Let your roots grow down into him, and let your lives be built on him. Then your faith will grow strong in the truth you were taught, and you will overflow with thankfulness (Colossians 2:7, NLT).
The believers at Colosse are new to the faith. Yet they are by no means lacking. Christ had already revealed the great mystery to them of God’s plan to make all believers one in Christ. He had already cancelled the record of the charges against them (v. 14), forgave their sin (v.13), disarmed the evil powers and authorities (v.15), and given them his new life (v.12). They have no need of religious ideas based on worldly philosophies of what would please God. God is already pleased to have the fullness of Christ dwell in them when they received this gift through faith in the Giver.
My challenge is not to lose sight of what I already have. I must not trade the invisible, incomparable treasures of Christ for the visible, false promises of the religious around me. Jesus remains the Way, the Truth, and the Life. There is no other path. This path is not about doing, but rather about pursuing. All I need to do is set my sights on the reality of my life with Christ, and let heaven fill my thoughts.
Father, thank you for reminding of the great riches you have given me. Continually draw me back to thoughts of heaven and life with Christ. Change how I see myself—not as a trier and striver, but as a possessor of the great riches you have lovingly given me. Take away any fears of intimacy with him that would tempt me to pursue religion rather than Jesus himself. In whose name I pray, Amen.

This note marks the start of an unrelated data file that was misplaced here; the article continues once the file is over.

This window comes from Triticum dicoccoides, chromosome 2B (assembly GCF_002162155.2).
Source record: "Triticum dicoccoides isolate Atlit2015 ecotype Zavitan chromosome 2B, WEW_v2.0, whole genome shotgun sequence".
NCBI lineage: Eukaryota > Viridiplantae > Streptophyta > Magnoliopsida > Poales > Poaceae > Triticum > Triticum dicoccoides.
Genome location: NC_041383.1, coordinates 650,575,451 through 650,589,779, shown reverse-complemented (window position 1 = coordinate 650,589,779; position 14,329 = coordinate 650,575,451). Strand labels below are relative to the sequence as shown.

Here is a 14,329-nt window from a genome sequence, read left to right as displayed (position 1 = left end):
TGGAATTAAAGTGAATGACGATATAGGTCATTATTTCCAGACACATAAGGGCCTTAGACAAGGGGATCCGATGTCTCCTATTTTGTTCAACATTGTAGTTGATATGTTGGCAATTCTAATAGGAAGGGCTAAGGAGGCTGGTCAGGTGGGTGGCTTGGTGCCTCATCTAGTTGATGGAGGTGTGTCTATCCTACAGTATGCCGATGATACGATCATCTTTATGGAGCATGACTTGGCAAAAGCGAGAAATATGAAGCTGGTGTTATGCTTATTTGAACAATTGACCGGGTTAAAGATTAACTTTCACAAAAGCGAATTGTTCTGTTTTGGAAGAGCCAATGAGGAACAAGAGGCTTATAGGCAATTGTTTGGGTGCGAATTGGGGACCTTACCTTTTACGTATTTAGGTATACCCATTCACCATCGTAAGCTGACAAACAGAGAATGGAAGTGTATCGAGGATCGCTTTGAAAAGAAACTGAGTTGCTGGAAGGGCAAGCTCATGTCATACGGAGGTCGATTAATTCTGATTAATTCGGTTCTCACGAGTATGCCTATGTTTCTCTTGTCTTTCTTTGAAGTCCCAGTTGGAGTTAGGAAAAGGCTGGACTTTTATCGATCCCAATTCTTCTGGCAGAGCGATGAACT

I want them to be encouraged and knit together by strong ties of love. I want them to have complete confidence that they understand God’s mysterious plan, which is Christ himself. (Colossians 2:2, NLT).
Suffering takes on purpose in what it accomplishes in, for, and through us. Christ suffered to bring about God’s plan of salvation for all who believe, both Jew and Gentile. Paul suffered to proclaim that message. In his continued suffering through imprisonment, he penned 13 books of the New Testament, proclaimed the Good News to Caesar’s household, trained evangelists, and prayed for the maturity of a blended, unified church. Perfection in Christ (v.28) comes when we allow the painful pruning away of our prejudices toward others.
What most encourages me about the Good News, I also find the most challenging: Christ loves me; therefore, I love others. If I fail to love, I fail to comprehend God’s mysterious plan. I rob myself of his treasures of wisdom and knowledge (v.3). I am not capable of loving this way; I must depend on Christ’s mighty power (v.29). I must allow this hard work and struggle toward perfection in Christ to remake and transform me.
Father, I confess that I hold myself apart from others. Forgive me for not loving others as your Son has loved me. I ask that you bring about the painful work of transformation in me. Create in me the strong ties of love to other believers. Fill me with compassion for those who do not yet know your Son. In whose name I pray, Amen.